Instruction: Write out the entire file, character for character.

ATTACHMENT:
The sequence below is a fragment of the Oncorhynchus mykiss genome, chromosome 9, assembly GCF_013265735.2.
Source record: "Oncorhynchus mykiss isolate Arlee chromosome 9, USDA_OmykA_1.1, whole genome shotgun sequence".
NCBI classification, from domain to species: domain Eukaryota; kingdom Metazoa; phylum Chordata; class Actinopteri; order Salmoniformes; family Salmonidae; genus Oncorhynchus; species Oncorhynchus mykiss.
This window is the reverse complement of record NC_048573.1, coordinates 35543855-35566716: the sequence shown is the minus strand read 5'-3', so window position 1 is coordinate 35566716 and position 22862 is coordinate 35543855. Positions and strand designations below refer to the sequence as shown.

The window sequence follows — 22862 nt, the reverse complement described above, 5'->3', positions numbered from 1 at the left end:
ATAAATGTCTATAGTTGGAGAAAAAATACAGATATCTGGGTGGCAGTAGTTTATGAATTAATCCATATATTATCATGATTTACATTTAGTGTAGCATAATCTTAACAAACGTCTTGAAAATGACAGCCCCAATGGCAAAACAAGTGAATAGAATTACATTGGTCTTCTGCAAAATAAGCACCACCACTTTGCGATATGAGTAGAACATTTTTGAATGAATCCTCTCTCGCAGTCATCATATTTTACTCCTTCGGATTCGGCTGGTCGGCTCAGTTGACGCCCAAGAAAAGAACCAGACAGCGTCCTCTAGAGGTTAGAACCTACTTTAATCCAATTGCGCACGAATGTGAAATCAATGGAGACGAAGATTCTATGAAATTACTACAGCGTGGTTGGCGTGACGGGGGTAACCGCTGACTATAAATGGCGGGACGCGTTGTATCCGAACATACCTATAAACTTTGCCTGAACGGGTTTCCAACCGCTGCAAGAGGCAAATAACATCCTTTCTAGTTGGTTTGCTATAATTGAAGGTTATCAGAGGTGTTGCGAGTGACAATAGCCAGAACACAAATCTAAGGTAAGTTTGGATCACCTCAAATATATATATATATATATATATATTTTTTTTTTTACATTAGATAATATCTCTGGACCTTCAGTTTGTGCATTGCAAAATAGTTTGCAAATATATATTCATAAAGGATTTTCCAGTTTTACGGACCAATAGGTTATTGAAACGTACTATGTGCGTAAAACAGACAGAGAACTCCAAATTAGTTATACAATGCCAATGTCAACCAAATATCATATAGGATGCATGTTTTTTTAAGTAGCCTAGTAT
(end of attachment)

The sequence below is a fragment of the Oncorhynchus mykiss genome, chromosome 9, assembly GCF_013265735.2.
Source record: "Oncorhynchus mykiss isolate Arlee chromosome 9, USDA_OmykA_1.1, whole genome shotgun sequence".
NCBI classification, from domain to species: domain Eukaryota; kingdom Metazoa; phylum Chordata; class Actinopteri; order Salmoniformes; family Salmonidae; genus Oncorhynchus; species Oncorhynchus mykiss.
This window is the reverse complement of record NC_048573.1, coordinates 35543855-35566716: the sequence shown is the minus strand read 5'-3', so window position 1 is coordinate 35566716 and position 22862 is coordinate 35543855. Positions and strand designations below refer to the sequence as shown.

The window sequence follows — 22862 nt, the reverse complement described above, 5'->3', positions numbered from 1 at the left end:
ATAAATGTCTATAGTTGGAGAAAAAATACAGATATCTGGGTGGCAGTAGTTTATGAATTAATCCATATATTATCATGATTTACATTTAGTGTAGCATAATCTTAACAAACGTCTTGAAAATGACAGCCCCAATGGCAAAACAAGTGAATAGAATTACATTGGTCTTCTGCAAAATAAGCACCACCACTTTGCGATATGAGTAGAACATTTTTGAATGAATCCTCTCTCGCAGTCATCATATTTTACTCCTTCGGATTCGGCTGGTCGGCTCAGTTGACGCCCAAGAAAAGAACCAGACAGCGTCCTCTAGAGGTTAGAACCTACTTTAATCCAATTGCGCACGAATGTGAAATCAATGGAGACGAAGATTCTATGAAATTACTACAGCGTGGTTGGCGTGACGGGGGTAACCGCTGACTATAAATGGCGGGACGCGTTGTATCCGAACATACCTATAAACTTTGCCTGAACGGGTTTCCAACCGCTGCAAGAGGCAAATAACATCCTTTCTAGTTGGTTTGCTATAATTGAAGGTTATCAGAGGTGTTGCGAGTGACAATAGCCAGAACACAAATCTAAGGTAAGTTTGGATCACCTCAAATATATATATATATATATATATATTTTTTTTTTTACATTAGATAATATCTCTGGACCTTCAGTTTGTGCATTGCAAAATAGTTTGCAAATATATATTCATAAAGGATTTTCCAGTTTTACGGACCAATAGGTTATTGAAACGTACTATGTGCGTAAAACAGACAGAGAACTCCAAATTAGTTATACAATGCCAATGTCAACCAAATATCATATAGGATGCATGTTTTTTTAAGTAGCCTAGTAT